Top 5 Tips for Performance Noshing-On-The-Go
Created by Karlyn Grimes, MS RD LDN CSSD+
(biography click here)
Whether you are a student athlete, busy working professional or pro athlete, you are intimately familiar with the constant, demanding pace of life. When we try to do it all, something has to give, but don’t let it be your fueling agenda. Take a moment to review our Klean noshing-on-the-go tips to see if you are dotting all your i’s and crossing all your t’s.
Noshing-On-The-Go Tip #5: Eat Like an Elite
No matter where you are or what you’re doing, you need to eat like an elite. If you do, performance in all areas of your life will play out in a favorable fashion. This means planning ahead and eating nutrient-dense macros. All macros – whole grain carbs, lean proteins and healthy fats – should be represented at all meals and snacks. This will ensure that you obtain a balance of the more than 30 micros, vitamins and minerals that your body requires daily. Successful elite athletes do not eliminate food groups or “diet”; rather, they fuel their bodies like machines, so they function optimally and don’t break down. There’s no time for a trip to the body shop!
Noshing-On-The-Go Tip #4: On the Road Again…
If you’re headed on the road to a competition or a business trip, do your homework. Scope out restaurants and grocery stores along the way or near your destination. Choose hotels that offer mini refrigerators or kitchenettes so you can keep a stash of healthy go-to snacks. Instead of an oversized restaurant meal every night, hit the local grocery store and grab some cheese and whole grain crackers, hummus and baby carrots, rotisserie chicken, deli meats, or hit up the salad bar (just limit the creamy salads and dressings). If you go out, search for menu items that translate to less unhealthy fats and empty calories such as baked, braised, grilled, poached, roasted and steamed instead of batter-fried, breaded, buttered, creamed, crispy or pan-fried. Additionally, be sure that you include a noteworthy source of protein to provide sustenance and to fuel all your performance-enhancing systems.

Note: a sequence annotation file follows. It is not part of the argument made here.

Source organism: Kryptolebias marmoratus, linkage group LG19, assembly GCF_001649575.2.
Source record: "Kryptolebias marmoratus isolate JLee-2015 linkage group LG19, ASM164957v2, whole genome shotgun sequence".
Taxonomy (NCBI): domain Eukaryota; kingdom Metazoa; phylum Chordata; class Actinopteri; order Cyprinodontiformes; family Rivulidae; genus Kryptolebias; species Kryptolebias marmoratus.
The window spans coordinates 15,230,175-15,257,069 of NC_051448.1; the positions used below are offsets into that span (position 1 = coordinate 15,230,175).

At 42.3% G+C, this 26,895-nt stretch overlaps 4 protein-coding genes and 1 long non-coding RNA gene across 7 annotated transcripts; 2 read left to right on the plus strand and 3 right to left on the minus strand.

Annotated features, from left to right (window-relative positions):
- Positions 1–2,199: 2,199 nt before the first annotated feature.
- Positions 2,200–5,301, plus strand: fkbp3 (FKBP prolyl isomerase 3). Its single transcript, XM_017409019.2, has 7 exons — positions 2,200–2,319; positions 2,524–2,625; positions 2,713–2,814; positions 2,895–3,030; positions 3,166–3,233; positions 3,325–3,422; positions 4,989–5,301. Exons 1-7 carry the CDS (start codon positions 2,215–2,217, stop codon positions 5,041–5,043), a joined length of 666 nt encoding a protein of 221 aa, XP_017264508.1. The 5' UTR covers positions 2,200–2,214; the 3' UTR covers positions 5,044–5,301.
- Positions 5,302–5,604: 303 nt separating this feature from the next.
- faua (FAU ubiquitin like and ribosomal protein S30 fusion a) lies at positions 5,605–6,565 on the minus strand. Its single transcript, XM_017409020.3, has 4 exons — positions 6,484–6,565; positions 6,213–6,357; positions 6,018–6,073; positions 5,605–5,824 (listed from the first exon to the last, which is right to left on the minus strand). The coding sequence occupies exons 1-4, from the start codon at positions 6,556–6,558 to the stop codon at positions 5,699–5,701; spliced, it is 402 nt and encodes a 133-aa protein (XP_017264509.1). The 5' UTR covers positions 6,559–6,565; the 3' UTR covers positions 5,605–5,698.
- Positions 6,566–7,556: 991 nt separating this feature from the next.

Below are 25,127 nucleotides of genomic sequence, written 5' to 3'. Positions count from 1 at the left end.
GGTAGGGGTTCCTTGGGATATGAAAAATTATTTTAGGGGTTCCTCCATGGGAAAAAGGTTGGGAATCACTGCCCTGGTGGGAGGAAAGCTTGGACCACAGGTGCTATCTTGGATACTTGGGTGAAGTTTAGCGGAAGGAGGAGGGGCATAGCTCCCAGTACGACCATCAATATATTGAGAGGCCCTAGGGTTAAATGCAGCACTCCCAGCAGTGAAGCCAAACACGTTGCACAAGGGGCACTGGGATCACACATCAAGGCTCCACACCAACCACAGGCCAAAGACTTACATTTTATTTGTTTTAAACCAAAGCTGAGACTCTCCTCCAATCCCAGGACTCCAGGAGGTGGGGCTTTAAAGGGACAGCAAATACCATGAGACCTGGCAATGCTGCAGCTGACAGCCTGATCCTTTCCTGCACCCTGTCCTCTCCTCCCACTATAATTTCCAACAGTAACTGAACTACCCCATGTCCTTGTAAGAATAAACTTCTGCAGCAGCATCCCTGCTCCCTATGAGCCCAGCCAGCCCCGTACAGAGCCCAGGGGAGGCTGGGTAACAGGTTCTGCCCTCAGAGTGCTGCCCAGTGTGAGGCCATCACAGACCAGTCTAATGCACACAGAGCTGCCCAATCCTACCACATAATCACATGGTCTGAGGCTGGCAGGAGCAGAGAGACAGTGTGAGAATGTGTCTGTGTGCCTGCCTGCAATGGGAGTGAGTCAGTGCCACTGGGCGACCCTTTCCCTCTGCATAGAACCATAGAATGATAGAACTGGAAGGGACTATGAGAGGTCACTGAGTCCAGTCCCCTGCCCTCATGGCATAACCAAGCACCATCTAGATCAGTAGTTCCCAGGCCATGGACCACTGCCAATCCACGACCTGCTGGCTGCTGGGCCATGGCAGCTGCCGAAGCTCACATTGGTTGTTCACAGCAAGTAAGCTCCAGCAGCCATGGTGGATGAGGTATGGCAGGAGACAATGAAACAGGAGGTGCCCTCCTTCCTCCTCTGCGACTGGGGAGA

Noshing-On-The-Go Tip #3: Home Is Where The Healthy Is
When you’re home, choose a day of the week to shop and prep snacks and meals. I know, it sounds like a lot of work, but as you know from your commitment to training, you get what you put in. Make a large batch of high-protein breakfast muffins, Klean zucchini bread and Klean banana chocolate chip bread– to freeze so some are always on hand. Prepare smoothie bags filled with your favorite ingredients so you can blend and go, pre-cut and wash a variety of colorful veggies, formulate and pre-portion trail mix into grab-and-go bags, and mix-up some lasagna, soup or chili that can be frozen into individual containers. Try outsourcing by visiting the prepared section in your local grocery store to save some precious time that you could use to train for your next event. The upshot of planning: If you have it, you will eat it!! But keep in mind that this goes for both performance-enhancing and performance-depleting foods. Make a healthy grocery list and stick to it!!
Noshing-On-The-Go Tip #2: Think Like a Squirrel